As we now know (and Jeff did not when he wrote the article), Biden got off on the wrong foot by mandating another round of standardized testing this spring. This unwise decision was foretold when the news came out that the Biden administration had hired Ian Rosenblum as Deputy Assistant Secretary in a key part of the Department of Education, where policy and strategy are forged. Rosenblum was never a teacher. He previously worked for the pro-testing Education Trust New York, where John King was his mentor. When King was Commissioner of Education in New York, his heavy-handed advocacy for Common Core and high-stakes testing created the parent-led Opt Out movement.

The Secretary of Education Miguel Cardona has not yet been confirmed; he is not anti-testing, but might he have been more thoughtful about mandating a renewal of testing in the midst of a global pandemic? Deputy Secretary Cindy Marten has not yet been confirmed; she knows that testing is an after-effect, not a cause of sensible education policies. But neither of them was in place. Was Rosenblum left on his own to impose a national mandate? I suspect that President Biden never heard of Ian Rosenblum, yet this young man has made millions of parents and teachers angry with his insensitive, heavy-handed announcement.

Yes, President Biden has a “golden opportunity” to rebuild and strengthen public education. But not by relying on people molded by the twenty years of failed “reforms” of the Bush-Obama-Trump years.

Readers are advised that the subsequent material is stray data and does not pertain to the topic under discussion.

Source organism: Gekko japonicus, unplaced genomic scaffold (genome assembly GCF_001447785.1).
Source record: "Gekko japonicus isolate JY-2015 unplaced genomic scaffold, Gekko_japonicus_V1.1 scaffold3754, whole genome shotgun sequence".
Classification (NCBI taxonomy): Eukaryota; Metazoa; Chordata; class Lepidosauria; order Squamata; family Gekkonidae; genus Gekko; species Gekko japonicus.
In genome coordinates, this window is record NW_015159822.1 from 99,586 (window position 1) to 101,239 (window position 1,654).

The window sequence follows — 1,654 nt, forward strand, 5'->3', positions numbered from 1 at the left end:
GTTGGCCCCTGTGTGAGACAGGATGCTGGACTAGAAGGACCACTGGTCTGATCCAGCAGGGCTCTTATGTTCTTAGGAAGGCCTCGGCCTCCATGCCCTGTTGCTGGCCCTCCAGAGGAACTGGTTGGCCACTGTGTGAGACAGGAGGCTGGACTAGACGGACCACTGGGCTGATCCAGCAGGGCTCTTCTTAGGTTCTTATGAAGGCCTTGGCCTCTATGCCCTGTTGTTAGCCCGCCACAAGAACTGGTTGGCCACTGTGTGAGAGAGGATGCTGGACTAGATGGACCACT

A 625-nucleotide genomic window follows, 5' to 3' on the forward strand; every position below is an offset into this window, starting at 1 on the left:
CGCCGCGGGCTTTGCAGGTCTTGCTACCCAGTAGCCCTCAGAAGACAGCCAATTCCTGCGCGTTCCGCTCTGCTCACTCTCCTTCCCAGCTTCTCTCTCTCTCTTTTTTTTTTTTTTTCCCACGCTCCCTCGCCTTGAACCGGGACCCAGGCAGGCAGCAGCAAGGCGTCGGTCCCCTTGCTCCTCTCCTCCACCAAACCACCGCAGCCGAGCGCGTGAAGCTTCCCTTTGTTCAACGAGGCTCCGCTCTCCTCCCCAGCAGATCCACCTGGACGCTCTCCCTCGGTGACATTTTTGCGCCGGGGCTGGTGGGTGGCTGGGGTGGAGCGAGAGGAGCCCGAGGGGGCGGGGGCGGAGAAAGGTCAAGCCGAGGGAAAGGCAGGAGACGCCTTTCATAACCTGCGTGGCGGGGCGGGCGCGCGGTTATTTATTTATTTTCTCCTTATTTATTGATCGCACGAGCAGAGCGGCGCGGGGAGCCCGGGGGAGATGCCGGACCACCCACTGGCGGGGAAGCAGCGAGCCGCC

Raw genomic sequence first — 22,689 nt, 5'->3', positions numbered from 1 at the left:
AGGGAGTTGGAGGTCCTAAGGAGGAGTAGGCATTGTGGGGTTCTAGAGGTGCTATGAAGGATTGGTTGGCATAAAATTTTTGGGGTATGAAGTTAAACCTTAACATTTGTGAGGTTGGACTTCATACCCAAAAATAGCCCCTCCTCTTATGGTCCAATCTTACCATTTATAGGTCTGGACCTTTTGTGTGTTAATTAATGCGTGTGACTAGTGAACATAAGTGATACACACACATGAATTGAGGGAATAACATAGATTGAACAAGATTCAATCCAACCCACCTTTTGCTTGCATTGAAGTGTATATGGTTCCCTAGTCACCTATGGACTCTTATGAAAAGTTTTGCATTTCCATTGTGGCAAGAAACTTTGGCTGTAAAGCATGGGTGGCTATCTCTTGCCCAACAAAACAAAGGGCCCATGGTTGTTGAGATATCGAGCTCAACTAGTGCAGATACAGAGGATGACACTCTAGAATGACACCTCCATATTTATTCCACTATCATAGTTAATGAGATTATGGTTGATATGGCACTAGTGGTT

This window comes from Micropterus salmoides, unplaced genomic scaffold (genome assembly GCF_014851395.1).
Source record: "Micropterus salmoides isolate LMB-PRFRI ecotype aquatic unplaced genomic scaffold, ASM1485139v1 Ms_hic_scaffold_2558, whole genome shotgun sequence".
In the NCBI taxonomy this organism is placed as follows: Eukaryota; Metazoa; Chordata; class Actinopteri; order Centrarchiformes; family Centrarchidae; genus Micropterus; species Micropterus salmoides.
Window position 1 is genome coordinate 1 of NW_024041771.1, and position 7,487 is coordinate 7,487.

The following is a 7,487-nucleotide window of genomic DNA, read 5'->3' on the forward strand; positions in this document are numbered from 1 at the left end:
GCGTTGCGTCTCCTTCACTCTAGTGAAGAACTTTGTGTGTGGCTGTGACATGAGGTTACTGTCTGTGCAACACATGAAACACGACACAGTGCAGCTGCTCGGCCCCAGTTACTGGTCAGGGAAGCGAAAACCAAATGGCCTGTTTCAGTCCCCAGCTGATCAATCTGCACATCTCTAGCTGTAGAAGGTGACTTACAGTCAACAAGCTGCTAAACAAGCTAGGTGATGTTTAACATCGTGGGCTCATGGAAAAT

As Bryant points out, the schools need a new vision for education, not a stale, warmed-over dose of testing, accountability, and privatization. No, we do not need another dose of No Child Left Behind, Race to the Top, and Every Student Succeeds–all of which failed. It’s time to break free of the status quo. It’s time for fresh thinking. Filling up the U.S. Department of Education with retreads from the Obama years–and their progeny–will send us backwards, not forwards. Now is a time for sensitivity, not stupidity.

Laura Chapman is a regular reader and contributor. She is a retired educator and a crack researcher. She writes here about a letter from Education Trust and other groups to Secretary-designate Miguel Cardona, urging him to deny all state requests for waivers from the mandated federal testing this spring.

She writes:

Kevin Ohlandt of Delaware and I looked behind the curtain of this attempt by the Education Trust and several other charter-loving groups to “demand” Secretary Cardona refuse state waivers on standardized tests.

I looked at the footnotes to discern what “authorities” this hastily assembled group relied on is issuing their demand. Their call included some footnotes as if to prove the wisdom and validity of the tests.

Here is an excerpt from one source: McKinsey & Company.

“We estimate that if the black and Hispanic student-achievement gap had been closed in 2009, today’s US GDP would have been $426 billion to $705 billion higher. If the income-achievement gap had been closed, we estimate that US GDP would have been $332 billion to $550 billion higher (Exhibit 1).”